In a remarkably varied career, the 53-year-old mother-of-two has now risen to the top of two very different professions.
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Please go and check them all out there. David Ould gives a particular plug for the Ashley Null presentations, as does yours truly.
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Following allegations of human rights abuses, bribery and corruption the Church Commissioners and Pensions Board have raised serious concerns with SOCO International and its board since November 2013 and intensively since December 2014. Our concerns specifically address four main areas relating to the company's operations in and around Virunga National Park in the Democratic Republic of the Congo.
The four main areas are:
• The instigation of a wide ranging and transparent independent enquiry of SOCO's operations in and around Virunga National Park.
• Amendment of the previously issued statement agreed between SOCO and WWF to remove any room for doubt about SOCO's intentions within existing or future boundaries of a World Heritage site so that there are, without exception, no circumstances in which SOCO would conduct further exploration or production activities in the Virunga National Park or any other World Heritage site.Following allegations of human rights abuses, bribery and corruption the Church Commissioners and Pensions Board have raised serious concerns with SOCO International and its board since November 2013 and intensively since December 2014. Our concerns specifically address four main areas relating to the company's operations in and around Virunga National Park in the Democratic Republic of the Congo.
The four main areas are:
• The instigation of a wide ranging and transparent independent enquiry of SOCO's operations in and around Virunga National Park.
• Amendment of the previously issued statement agreed between SOCO and WWF to remove any room for doubt about SOCO's intentions within existing or future boundaries of a World Heritage site so that there are, without exception, no circumstances in which SOCO would conduct further exploration or production activities in the Virunga National Park or any other World Heritage site.
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Most of our schools are rated good or outstanding, with pupils attaining academic benchmarks. But we want more for our children. Church of England schools focus on spirituality and creativity which values the arts and religion as much as it looks for the beauty in maths, the wonder in science and the emotional understanding enhanced through poetry and music.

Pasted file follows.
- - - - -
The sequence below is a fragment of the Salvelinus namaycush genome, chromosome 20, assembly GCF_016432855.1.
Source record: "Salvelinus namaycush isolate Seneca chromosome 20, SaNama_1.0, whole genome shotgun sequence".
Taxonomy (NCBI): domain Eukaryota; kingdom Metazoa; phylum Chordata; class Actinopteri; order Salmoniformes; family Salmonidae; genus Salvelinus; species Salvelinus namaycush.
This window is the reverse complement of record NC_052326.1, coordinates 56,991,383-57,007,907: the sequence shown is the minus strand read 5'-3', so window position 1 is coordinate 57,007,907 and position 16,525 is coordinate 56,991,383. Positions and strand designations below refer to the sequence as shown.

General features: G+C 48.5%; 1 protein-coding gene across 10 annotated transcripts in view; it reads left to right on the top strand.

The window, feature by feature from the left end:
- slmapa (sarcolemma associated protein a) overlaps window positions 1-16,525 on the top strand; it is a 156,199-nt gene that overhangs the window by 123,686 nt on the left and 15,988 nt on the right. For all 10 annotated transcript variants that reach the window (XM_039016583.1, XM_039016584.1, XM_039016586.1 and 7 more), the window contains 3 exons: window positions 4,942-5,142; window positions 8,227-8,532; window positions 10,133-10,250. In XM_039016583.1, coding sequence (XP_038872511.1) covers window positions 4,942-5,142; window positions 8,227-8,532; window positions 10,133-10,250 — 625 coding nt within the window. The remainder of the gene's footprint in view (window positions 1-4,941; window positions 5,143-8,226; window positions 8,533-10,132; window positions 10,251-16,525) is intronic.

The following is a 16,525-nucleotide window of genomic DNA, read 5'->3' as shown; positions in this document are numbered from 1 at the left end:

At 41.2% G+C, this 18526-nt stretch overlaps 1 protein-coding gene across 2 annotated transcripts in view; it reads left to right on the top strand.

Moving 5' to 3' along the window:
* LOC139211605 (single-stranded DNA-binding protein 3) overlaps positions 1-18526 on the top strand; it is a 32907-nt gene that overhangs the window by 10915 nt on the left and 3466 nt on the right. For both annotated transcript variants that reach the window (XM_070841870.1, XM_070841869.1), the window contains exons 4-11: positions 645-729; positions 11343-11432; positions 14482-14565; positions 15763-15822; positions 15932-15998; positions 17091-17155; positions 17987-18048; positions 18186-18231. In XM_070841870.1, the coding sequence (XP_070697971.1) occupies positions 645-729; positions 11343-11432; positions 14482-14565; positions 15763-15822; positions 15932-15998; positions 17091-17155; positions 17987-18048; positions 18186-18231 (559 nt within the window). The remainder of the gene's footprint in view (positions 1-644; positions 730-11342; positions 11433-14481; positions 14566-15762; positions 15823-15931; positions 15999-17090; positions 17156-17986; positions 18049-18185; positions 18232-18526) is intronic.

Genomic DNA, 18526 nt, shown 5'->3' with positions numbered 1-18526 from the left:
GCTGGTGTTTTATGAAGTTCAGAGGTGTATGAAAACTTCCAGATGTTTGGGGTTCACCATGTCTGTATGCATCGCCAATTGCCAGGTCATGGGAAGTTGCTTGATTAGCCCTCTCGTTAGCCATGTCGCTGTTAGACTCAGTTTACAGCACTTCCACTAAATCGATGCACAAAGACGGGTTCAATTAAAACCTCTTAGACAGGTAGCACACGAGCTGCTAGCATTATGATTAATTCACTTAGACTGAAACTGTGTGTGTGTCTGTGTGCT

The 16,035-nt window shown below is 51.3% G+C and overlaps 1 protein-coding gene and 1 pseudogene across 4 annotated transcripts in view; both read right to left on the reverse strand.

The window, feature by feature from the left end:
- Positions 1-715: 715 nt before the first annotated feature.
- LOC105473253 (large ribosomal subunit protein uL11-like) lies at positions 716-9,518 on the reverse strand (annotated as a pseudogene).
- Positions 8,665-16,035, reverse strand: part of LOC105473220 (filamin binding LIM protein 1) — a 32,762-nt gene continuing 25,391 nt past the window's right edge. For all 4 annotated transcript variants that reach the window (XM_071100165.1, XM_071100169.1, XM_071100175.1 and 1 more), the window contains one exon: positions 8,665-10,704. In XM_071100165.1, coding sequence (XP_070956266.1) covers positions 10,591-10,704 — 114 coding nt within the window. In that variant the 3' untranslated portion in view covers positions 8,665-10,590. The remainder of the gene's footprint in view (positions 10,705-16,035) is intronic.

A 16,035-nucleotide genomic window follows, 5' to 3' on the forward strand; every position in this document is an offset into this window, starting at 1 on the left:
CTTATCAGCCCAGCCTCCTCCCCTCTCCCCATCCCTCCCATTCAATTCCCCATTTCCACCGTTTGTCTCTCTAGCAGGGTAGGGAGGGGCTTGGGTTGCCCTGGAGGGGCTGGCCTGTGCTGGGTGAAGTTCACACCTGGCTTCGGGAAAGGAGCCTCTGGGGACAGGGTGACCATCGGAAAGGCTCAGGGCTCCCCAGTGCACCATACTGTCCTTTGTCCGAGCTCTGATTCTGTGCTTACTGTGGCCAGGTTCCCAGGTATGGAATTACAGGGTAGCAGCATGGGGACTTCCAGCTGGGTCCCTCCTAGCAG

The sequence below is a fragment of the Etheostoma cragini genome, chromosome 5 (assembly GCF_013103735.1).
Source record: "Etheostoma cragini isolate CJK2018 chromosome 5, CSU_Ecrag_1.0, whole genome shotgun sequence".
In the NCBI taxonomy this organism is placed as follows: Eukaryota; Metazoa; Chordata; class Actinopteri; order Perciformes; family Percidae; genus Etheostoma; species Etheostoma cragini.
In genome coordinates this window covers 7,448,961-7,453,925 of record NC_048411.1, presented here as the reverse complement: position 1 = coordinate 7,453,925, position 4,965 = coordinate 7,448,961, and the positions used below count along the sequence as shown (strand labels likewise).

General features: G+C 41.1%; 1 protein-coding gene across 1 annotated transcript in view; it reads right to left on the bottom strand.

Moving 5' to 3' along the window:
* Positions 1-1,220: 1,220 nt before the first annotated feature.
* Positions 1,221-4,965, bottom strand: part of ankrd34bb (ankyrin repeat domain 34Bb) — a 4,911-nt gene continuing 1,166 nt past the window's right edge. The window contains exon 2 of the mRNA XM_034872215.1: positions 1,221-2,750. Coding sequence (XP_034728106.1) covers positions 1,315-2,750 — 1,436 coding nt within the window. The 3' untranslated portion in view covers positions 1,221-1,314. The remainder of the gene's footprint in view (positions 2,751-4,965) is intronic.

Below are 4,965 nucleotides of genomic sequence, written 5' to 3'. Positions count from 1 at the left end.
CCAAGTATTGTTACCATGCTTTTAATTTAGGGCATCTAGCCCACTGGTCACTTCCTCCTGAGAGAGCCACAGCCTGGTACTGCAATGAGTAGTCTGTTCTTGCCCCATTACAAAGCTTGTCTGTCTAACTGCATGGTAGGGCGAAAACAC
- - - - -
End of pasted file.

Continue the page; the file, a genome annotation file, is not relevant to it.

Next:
We also focus on the development of character and virtue that enables pupils to play their part in transforming the neighbourhood and world in which they live. That is why we are delighted to be one of fourteen from more than a thousand applicants, to be awarded a grant from the DfE Character Fund to carry out a substantial research project examining how various approach to teaching and pedagogy might better develop not just resilience and grit but ways of thinking which lead to service and mutual understanding.
We are also pleased to be developing ways in which schools and colleges can help communities live well together. This is not simply about fundamental British values which might be driven by the fear of extremism, but flows from a desire to use the diversity that is present in our schools to demonstrate what living well together really means.
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The Archbishops' Council are delighted to announce William Nye has been selected to be its next Secretary-General and Secretary General of the General Synod of the Church of England. He will succeed William Fittall who is retiring at the end of November after thirteen years in this post.
William Nye was selected unanimously by a panel comprising both Archbishops, seven other members of the Council (including two officers of the General Synod) and the Chair of the Appointments Committee. The recommendation of the panel was unanimously endorsed by a meeting of the full Council in May 2015.
William Nye brings 25 years of experience from the Civil Service and Whitehall. His roles and departments have included National Security at the Cabinet Office, Diplomacy, Intelligence and Defence at HM Treasury and Arts at the Department of Culture, Media and Sport.
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A couple of deans have offered measured comments on Richard's blogsite, and the Dean of Liverpool has written a longer, and in my view splendid, response in a blog of his own. In it, he invites Richard to experience for himself the extraordinary diversity of activity in that great cathedral comprehensively including prayer and pilgrimage, outreach, social care, the arts, Christian community and a whole lot else.